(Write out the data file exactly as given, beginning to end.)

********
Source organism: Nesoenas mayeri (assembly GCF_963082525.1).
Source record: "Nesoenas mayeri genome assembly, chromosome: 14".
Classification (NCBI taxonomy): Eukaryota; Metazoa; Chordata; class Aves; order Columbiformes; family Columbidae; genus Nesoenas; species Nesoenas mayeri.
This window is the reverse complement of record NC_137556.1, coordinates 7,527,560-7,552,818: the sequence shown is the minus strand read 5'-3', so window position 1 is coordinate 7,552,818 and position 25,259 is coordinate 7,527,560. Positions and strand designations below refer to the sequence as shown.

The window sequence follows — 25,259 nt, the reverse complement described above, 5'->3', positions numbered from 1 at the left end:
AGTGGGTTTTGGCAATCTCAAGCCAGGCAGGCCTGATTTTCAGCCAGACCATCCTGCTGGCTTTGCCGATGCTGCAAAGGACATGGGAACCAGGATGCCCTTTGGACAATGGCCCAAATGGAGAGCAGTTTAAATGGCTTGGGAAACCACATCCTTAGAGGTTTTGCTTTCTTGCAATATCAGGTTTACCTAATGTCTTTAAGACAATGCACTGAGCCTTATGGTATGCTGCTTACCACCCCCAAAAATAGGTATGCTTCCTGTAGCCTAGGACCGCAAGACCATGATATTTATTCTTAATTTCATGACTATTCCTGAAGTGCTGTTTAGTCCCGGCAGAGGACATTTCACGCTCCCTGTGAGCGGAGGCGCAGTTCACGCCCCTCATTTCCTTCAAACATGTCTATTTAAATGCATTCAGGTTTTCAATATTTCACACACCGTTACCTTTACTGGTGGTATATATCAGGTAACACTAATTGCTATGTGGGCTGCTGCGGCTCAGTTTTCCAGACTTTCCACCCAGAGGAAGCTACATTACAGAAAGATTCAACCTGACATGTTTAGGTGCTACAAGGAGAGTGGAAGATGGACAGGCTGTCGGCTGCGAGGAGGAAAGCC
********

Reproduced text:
Source organism: Nesoenas mayeri (assembly GCF_963082525.1).
Source record: "Nesoenas mayeri genome assembly, chromosome: 14".
Classification (NCBI taxonomy): Eukaryota; Metazoa; Chordata; class Aves; order Columbiformes; family Columbidae; genus Nesoenas; species Nesoenas mayeri.
This window is the reverse complement of record NC_137556.1, coordinates 7,527,560-7,552,818: the sequence shown is the minus strand read 5'-3', so window position 1 is coordinate 7,552,818 and position 25,259 is coordinate 7,527,560. Positions and strand designations below refer to the sequence as shown.

The window sequence follows — 25,259 nt, the reverse complement described above, 5'->3', positions numbered from 1 at the left end:
AGTGGGTTTTGGCAATCTCAAGCCAGGCAGGCCTGATTTTCAGCCAGACCATCCTGCTGGCTTTGCCGATGCTGCAAAGGACATGGGAACCAGGATGCCCTTTGGACAATGGCCCAAATGGAGAGCAGTTTAAATGGCTTGGGAAACCACATCCTTAGAGGTTTTGCTTTCTTGCAATATCAGGTTTACCTAATGTCTTTAAGACAATGCACTGAGCCTTATGGTATGCTGCTTACCACCCCCAAAAATAGGTATGCTTCCTGTAGCCTAGGACCGCAAGACCATGATATTTATTCTTAATTTCATGACTATTCCTGAAGTGCTGTTTAGTCCCGGCAGAGGACATTTCACGCTCCCTGTGAGCGGAGGCGCAGTTCACGCCCCTCATTTCCTTCAAACATGTCTATTTAAATGCATTCAGGTTTTCAATATTTCACACACCGTTACCTTTACTGGTGGTATATATCAGGTAACACTAATTGCTATGTGGGCTGCTGCGGCTCAGTTTTCCAGACTTTCCACCCAGAGGAAGCTACATTACAGAAAGATTCAACCTGACATGTTTAGGTGCTACAAGGAGAGTGGAAGATGGACAGGCTGTCGGCTGCGAGGAGGAAAGCC